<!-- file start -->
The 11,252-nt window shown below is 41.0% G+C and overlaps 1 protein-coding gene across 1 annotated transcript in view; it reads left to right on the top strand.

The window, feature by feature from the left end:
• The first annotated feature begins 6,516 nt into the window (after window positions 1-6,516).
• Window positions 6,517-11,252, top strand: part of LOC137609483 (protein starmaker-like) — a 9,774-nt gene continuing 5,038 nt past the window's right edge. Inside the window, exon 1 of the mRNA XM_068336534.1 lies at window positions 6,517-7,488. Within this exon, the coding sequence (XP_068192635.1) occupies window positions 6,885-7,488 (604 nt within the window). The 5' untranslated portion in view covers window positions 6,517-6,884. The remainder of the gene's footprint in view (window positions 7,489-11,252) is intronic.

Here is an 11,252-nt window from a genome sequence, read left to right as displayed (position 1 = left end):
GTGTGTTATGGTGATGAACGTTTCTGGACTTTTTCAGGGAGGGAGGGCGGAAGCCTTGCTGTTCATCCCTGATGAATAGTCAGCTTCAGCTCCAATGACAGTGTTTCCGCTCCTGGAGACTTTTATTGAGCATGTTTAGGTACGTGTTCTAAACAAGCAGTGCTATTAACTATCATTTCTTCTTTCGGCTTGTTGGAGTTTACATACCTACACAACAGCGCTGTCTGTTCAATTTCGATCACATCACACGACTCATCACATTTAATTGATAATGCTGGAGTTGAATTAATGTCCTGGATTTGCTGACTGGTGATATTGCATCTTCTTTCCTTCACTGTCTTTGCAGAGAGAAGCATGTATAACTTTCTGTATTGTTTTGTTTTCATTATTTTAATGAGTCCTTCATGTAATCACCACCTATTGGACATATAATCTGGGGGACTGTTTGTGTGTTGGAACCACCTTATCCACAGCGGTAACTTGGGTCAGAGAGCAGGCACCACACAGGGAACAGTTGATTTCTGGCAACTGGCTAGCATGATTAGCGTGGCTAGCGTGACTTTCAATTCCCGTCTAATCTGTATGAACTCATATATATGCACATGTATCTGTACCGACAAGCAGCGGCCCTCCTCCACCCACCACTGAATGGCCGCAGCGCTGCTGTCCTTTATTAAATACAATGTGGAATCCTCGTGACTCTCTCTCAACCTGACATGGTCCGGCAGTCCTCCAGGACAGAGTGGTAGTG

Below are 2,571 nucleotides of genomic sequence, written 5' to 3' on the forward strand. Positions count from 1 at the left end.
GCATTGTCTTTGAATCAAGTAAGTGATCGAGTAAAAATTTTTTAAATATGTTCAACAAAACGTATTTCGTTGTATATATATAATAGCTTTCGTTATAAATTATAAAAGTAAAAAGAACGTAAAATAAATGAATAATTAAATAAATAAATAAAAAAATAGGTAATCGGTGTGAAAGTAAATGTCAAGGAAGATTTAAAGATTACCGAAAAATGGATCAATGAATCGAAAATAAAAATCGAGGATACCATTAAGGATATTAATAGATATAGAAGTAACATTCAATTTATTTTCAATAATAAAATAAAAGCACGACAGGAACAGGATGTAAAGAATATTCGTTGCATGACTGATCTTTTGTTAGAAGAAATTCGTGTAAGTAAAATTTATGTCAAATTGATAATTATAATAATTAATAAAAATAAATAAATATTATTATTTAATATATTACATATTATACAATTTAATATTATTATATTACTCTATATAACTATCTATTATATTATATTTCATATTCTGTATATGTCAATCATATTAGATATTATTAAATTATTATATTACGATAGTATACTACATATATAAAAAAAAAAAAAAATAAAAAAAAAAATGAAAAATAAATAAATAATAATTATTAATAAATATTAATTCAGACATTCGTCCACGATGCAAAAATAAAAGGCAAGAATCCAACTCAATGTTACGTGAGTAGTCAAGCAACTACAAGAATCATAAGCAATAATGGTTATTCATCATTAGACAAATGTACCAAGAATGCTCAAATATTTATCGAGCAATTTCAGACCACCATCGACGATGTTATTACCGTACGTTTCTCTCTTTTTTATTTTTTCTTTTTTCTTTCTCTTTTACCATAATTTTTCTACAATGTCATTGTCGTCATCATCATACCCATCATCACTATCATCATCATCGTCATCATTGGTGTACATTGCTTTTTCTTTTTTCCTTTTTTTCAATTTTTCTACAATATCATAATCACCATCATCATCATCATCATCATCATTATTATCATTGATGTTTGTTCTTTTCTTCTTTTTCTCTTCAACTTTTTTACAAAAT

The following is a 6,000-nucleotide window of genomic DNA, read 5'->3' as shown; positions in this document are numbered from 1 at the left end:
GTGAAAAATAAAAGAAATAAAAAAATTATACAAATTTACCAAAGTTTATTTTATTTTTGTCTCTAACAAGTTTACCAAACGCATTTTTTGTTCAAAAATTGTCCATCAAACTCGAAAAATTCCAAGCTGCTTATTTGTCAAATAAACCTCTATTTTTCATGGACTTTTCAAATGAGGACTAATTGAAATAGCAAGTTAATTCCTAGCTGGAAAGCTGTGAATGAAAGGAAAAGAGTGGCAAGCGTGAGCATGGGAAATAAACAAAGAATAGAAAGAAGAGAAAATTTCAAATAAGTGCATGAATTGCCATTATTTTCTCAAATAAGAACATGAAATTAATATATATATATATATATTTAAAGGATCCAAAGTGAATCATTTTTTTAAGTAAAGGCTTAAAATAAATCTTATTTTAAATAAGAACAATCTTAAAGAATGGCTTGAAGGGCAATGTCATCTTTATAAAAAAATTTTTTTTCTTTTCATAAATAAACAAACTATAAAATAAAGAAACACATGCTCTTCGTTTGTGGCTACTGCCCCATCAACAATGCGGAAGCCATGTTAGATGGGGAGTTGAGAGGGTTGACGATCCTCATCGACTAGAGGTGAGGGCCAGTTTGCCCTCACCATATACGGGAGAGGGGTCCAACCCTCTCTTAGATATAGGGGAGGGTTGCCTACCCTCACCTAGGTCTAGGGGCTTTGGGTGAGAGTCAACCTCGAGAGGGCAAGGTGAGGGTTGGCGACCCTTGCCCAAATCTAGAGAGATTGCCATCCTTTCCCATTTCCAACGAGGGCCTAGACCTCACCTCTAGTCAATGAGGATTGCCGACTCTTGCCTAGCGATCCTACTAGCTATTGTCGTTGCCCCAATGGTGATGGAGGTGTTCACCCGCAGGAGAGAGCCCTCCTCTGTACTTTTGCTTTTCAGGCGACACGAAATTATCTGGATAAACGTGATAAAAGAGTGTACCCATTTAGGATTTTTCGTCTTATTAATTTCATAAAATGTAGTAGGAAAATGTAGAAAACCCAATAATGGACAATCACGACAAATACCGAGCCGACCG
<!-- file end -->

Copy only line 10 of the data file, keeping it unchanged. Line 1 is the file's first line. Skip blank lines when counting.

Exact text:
GTGAAAAATAAAAGAAATAAAAAAATTATACAAATTTACCAAAGTTTATTTTATTTTTGTCTCTAACAAGTTTACCAAACGCATTTTTTGTTCAAAAATTGTCCATCAAACTCGAAAAATTCCAAGCTGCTTATTTGTCAAATAAACCTCTATTTTTCATGGACTTTTCAAATGAGGACTAATTGAAATAGCAAGTTAATTCCTAGCTGGAAAGCTGTGAATGAAAGGAAAAGAGTGGCAAGCGTGAGCATGGGAAATAAACAAAGAATAGAAAGAAGAGAAAATTTCAAATAAGTGCATGAATTGCCATTATTTTCTCAAATAAGAACATGAAATTAATATATATATATATATATTTAAAGGATCCAAAGTGAATCATTTTTTTAAGTAAAGGCTTAAAATAAATCTTATTTTAAATAAGAACAATCTTAAAGAATGGCTTGAAGGGCAATGTCATCTTTATAAAAAAATTTTTTTTCTTTTCATAAATAAACAAACTATAAAATAAAGAAACACATGCTCTTCGTTTGTGGCTACTGCCCCATCAACAATGCGGAAGCCATGTTAGATGGGGAGTTGAGAGGGTTGACGATCCTCATCGACTAGAGGTGAGGGCCAGTTTGCCCTCACCATATACGGGAGAGGGGTCCAACCCTCTCTTAGATATAGGGGAGGGTTGCCTACCCTCACCTAGGTCTAGGGGCTTTGGGTGAGAGTCAACCTCGAGAGGGCAAGGTGAGGGTTGGCGACCCTTGCCCAAATCTAGAGAGATTGCCATCCTTTCCCATTTCCAACGAGGGCCTAGACCTCACCTCTAGTCAATGAGGATTGCCGACTCTTGCCTAGCGATCCTACTAGCTATTGTCGTTGCCCCAATGGTGATGGAGGTGTTCACCCGCAGGAGAGAGCCCTCCTCTGTACTTTTGCTTTTCAGGCGACACGAAATTATCTGGATAAACGTGATAAAAGAGTGTACCCATTTAGGATTTTTCGTCTTATTAATTTCATAAAATGTAGTAGGAAAATGTAGAAAACCCAATAATGGACAATCACGACAAATACCGAGCCGACCG